global emerging-market median for 2013 of 4%. Available data indicate the labour
market has remained robust to this slowdown. China's GDP growth would remain
less volatile out to 2015 than the 'A' range median in Fitch's projections.
However, the rebalancing process entails some risk of sharply higher volatility
if things go less smoothly than Fitch expects.
- China's leadership has set out an ambitious reform agenda in a series of key
policy meetings starting with the Third Plenum in November 2013. The Third
Plenum established a central leadership team on reform headed by President Xi
Jinping. Tangible progress remains limited, although the shift in policy
direction is relatively recent. Evidence of strong political commitment to
reform supports the ratings.
- Fitch estimates the level of aggregate financing in China's economy at 217% of
GDP at end-2013, up from 198% at end-2012 and 128% at end-2008. The Chinese
authorities have acted more aggressively to contain risks to financial stability
since mid-2013. These steps included allowing greater volatility in domestic
market interest rates and, more recently, in the Chinese yuan's exchange rate to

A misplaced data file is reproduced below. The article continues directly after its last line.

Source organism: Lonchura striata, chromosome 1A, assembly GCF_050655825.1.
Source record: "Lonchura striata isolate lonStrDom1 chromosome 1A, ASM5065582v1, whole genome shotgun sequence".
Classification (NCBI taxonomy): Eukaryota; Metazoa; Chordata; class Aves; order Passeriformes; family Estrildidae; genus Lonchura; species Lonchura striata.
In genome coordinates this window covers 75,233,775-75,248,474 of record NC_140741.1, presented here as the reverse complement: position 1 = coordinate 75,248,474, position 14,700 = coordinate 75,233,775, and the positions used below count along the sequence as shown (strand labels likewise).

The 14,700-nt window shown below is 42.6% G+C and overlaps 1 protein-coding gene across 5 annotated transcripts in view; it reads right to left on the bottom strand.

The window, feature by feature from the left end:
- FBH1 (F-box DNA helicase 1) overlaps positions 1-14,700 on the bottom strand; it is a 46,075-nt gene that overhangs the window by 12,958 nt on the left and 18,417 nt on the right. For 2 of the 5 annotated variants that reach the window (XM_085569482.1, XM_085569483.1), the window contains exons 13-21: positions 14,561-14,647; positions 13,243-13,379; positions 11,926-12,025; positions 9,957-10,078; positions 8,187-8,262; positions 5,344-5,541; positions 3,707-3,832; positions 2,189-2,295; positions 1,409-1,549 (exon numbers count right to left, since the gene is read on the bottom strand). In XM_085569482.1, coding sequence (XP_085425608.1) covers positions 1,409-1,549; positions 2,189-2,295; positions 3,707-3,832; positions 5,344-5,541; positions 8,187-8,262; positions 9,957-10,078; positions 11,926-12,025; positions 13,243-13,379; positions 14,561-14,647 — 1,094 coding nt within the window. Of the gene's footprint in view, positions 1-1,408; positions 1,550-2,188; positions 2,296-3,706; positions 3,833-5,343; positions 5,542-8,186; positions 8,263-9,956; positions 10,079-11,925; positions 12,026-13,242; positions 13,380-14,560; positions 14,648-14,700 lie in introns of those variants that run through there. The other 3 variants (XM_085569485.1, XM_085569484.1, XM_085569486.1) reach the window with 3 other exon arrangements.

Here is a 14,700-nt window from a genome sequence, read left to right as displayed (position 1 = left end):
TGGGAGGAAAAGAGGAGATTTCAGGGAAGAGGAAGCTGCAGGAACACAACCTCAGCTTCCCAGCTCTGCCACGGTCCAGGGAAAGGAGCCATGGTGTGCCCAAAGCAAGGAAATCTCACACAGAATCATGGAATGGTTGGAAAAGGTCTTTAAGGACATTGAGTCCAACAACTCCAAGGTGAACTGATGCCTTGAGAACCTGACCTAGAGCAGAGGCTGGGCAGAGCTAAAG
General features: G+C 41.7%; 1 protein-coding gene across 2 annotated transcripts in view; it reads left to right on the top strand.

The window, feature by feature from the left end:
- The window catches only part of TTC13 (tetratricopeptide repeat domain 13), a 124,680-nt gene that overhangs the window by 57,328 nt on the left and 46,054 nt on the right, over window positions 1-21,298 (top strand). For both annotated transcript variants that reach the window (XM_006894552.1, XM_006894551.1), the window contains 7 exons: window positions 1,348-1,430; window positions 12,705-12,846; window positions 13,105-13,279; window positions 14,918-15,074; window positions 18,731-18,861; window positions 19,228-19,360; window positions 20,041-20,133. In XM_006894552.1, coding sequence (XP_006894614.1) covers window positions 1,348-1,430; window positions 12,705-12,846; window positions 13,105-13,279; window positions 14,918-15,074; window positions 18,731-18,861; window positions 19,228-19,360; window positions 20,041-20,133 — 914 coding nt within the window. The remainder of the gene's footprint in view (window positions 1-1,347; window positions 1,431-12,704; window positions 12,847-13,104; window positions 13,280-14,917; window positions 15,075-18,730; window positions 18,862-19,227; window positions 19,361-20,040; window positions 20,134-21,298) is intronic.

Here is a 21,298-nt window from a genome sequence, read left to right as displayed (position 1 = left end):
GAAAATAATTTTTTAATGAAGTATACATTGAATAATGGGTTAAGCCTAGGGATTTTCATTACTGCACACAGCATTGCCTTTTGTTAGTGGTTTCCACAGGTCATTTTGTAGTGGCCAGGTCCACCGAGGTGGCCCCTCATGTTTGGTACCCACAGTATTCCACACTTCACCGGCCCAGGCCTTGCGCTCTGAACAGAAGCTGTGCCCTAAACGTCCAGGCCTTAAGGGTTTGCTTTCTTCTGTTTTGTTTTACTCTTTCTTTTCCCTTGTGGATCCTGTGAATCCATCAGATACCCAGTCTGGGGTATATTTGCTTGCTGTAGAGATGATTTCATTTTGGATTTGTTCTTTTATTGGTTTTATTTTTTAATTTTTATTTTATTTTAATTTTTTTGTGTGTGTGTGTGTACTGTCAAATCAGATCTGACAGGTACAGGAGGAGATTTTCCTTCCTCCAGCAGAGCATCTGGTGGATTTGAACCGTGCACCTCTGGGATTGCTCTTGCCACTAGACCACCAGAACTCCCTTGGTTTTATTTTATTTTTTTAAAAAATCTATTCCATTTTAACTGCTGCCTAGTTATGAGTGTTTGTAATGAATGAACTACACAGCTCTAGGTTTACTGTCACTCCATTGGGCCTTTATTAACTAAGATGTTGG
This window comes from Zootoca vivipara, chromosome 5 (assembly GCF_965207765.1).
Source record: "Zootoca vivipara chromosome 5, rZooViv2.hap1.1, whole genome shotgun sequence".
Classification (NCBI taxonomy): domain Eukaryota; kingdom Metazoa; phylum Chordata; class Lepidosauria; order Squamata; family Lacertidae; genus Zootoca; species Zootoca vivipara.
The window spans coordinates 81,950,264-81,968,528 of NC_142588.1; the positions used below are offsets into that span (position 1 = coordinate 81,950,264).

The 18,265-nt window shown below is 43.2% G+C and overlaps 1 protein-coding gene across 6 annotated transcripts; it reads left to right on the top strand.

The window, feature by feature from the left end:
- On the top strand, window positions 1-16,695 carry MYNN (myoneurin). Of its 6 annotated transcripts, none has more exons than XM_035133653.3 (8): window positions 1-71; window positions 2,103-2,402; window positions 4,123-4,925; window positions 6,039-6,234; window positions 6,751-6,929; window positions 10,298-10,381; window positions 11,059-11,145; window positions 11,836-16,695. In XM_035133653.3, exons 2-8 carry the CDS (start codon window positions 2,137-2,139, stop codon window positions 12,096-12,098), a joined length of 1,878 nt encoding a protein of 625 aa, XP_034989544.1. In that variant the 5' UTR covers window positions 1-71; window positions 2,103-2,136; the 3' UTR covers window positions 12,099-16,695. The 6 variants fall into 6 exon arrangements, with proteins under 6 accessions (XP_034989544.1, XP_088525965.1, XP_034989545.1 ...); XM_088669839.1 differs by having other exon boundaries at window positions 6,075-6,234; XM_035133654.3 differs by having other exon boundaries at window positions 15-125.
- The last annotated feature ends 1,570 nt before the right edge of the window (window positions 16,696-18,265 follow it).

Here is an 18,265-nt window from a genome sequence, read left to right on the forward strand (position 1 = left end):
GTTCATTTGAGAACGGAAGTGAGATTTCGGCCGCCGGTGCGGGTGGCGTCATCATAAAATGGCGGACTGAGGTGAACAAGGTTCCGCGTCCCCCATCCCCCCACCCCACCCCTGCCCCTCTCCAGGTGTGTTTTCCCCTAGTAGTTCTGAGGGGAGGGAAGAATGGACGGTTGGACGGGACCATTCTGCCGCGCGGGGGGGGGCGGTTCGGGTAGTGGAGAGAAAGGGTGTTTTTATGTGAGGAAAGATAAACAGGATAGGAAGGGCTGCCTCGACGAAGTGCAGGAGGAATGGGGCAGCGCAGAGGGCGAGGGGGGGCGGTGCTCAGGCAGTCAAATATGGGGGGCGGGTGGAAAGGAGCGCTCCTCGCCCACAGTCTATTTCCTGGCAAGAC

discourage "one-way bets", and allowing some explicit defaults in the wholesale
capital markets. The People's Bank of China has indicated a two-year timeframe
for full deposit rate liberalisation. In Fitch view, this could be a powerful
engine for economic rebalancing by supporting household incomes and encouraging
more rational lending and investment.
- Fitch estimates general government debt rose to 53% of GDP at end-2013, not
far off the 'A' range median of 52%. This includes about 12% of GDP classified
as contingent liabilities by the National Audit Office. The state-dominated
nature of China's economy means "true" contingent liabilities may be
considerably higher. Fitch expects the resolution of China's debt problem will
ultimately see debt migration onto the sovereign balance sheet in one form or
another. However, greater official willingness to tolerate defaults may